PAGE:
CMake for Visual Studio Developers

Visual Studio projects are not human readable as such with its excessive XML tags. The layout is more machine friendly. The UI (Project->Properties) to modify the project file is rather clunky too. Finding options in the various tabs and tree items can be a challenge. Very often, trying to figure out changes made as part of a commit in a source control tool is a nightmare. CMake on the other hand gives the flexibility to organize, and it being simple text, viewing commit differences is just like source code.

Compatibility between different versions of Visual Studio is quite messy too. Its high maintenance if you have to deal with multiple versions of Visual Studio. CMake provides a neutral interface independent of Visual Studio nuances between versions. It is not only useful to manage multiple versions of Visual Studio but is a good tool to create a cross platform build system.

However, for someone from a Windows only Visual Studio development environment (with not much experience with Linux and classic Makefile) CMake can be a little intimidating. The language is much more “friendly” to those familiar with Linux style scripting. The documentation though quite detailed, is difficult to parse until you know the basics and know what to look for. Being able to map the CMake commands to the Visual Studio IDE makes learning much easier.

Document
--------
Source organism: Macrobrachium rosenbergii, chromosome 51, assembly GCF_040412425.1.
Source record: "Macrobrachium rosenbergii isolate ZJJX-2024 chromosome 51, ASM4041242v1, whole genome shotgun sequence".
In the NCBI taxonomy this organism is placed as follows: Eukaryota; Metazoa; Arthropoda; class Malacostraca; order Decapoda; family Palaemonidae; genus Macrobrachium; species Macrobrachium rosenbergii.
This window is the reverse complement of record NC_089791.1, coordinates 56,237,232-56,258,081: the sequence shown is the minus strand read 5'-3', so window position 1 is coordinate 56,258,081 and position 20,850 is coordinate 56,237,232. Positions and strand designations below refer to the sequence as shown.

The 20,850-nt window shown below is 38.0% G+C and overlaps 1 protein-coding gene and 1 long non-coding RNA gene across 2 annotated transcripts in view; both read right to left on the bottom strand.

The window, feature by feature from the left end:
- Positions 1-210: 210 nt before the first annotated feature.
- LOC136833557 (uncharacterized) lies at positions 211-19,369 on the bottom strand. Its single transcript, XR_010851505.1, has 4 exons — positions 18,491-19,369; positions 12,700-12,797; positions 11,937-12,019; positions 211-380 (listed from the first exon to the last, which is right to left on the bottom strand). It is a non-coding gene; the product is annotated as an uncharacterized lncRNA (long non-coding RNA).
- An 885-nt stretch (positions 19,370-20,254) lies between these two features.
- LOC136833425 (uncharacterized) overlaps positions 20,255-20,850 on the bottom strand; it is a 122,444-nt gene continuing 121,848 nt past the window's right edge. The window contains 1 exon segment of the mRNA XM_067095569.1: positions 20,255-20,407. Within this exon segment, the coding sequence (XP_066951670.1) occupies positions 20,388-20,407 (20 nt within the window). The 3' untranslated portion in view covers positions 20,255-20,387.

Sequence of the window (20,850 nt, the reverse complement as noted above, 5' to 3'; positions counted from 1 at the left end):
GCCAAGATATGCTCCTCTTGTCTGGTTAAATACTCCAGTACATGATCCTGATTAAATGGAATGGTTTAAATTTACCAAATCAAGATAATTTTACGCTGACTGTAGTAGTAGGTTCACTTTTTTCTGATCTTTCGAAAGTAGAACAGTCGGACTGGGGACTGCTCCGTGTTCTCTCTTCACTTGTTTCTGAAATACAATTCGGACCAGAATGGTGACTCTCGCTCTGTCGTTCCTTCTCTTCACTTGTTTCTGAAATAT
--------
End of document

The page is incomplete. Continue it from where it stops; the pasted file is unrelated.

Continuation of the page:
Having spent some time to understand the fundamentals and the relation with Visual Studio, I’ve documented it with an example and will hopefully help other developers jump start using CMake.

See CMake and Visual Studio for more details.

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Software Architecture – Art, Science and Engineering

Structural Architecture defines the outcome of a building to the world, so does Software Architecture to an application. It has a role from the very early stages of conception to the end of the development cycle.

It is like a painting that comes to life from a blank sheet of canvas. It begins with a concept on an empty page. Iterative changes and collaboration with other experts gives it an outline. Technological advances provides the opportunity for exploration while the same technology can limit the boundaries. The outline then evolves to well defined structure with tangible components. All this requires the skills of art, science and engineering.

Art is rather abstract and fluid. Such a mindset is critical in the early stages of defining a software architecture.

Science is often experimental and forward looking. These traits are essential to explore new frontiers in technology.

Engineering is a disciplined approach to adapting proven concepts. It is necessary to guarantee practical success.